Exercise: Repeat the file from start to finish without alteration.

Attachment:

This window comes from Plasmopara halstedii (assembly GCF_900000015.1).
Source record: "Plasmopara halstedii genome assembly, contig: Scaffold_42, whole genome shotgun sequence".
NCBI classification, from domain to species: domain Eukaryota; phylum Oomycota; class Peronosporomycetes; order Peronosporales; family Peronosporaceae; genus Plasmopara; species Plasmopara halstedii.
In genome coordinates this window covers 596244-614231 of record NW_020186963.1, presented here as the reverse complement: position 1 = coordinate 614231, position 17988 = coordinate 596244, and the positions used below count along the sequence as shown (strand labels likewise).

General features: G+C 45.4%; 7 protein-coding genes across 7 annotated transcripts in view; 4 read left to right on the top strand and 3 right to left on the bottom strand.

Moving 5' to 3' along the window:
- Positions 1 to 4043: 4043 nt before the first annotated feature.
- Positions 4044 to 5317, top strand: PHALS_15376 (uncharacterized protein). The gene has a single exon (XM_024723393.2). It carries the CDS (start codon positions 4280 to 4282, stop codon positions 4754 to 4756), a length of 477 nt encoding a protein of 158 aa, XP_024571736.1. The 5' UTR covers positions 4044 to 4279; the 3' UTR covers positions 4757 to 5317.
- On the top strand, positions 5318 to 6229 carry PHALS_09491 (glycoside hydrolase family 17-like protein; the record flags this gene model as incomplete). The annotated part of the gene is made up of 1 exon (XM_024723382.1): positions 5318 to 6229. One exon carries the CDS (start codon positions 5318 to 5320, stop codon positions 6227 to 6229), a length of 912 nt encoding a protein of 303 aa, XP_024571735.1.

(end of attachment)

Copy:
This window comes from Plasmopara halstedii (assembly GCF_900000015.1).
Source record: "Plasmopara halstedii genome assembly, contig: Scaffold_42, whole genome shotgun sequence".
NCBI classification, from domain to species: domain Eukaryota; phylum Oomycota; class Peronosporomycetes; order Peronosporales; family Peronosporaceae; genus Plasmopara; species Plasmopara halstedii.
In genome coordinates this window covers 596244-614231 of record NW_020186963.1, presented here as the reverse complement: position 1 = coordinate 614231, position 17988 = coordinate 596244, and the positions used below count along the sequence as shown (strand labels likewise).

General features: G+C 45.4%; 7 protein-coding genes across 7 annotated transcripts in view; 4 read left to right on the top strand and 3 right to left on the bottom strand.

Moving 5' to 3' along the window:
- Positions 1 to 4043: 4043 nt before the first annotated feature.
- Positions 4044 to 5317, top strand: PHALS_15376 (uncharacterized protein). The gene has a single exon (XM_024723393.2). It carries the CDS (start codon positions 4280 to 4282, stop codon positions 4754 to 4756), a length of 477 nt encoding a protein of 158 aa, XP_024571736.1. The 5' UTR covers positions 4044 to 4279; the 3' UTR covers positions 4757 to 5317.
- On the top strand, positions 5318 to 6229 carry PHALS_09491 (glycoside hydrolase family 17-like protein; the record flags this gene model as incomplete). The annotated part of the gene is made up of 1 exon (XM_024723382.1): positions 5318 to 6229. One exon carries the CDS (start codon positions 5318 to 5320, stop codon positions 6227 to 6229), a length of 912 nt encoding a protein of 303 aa, XP_024571735.1.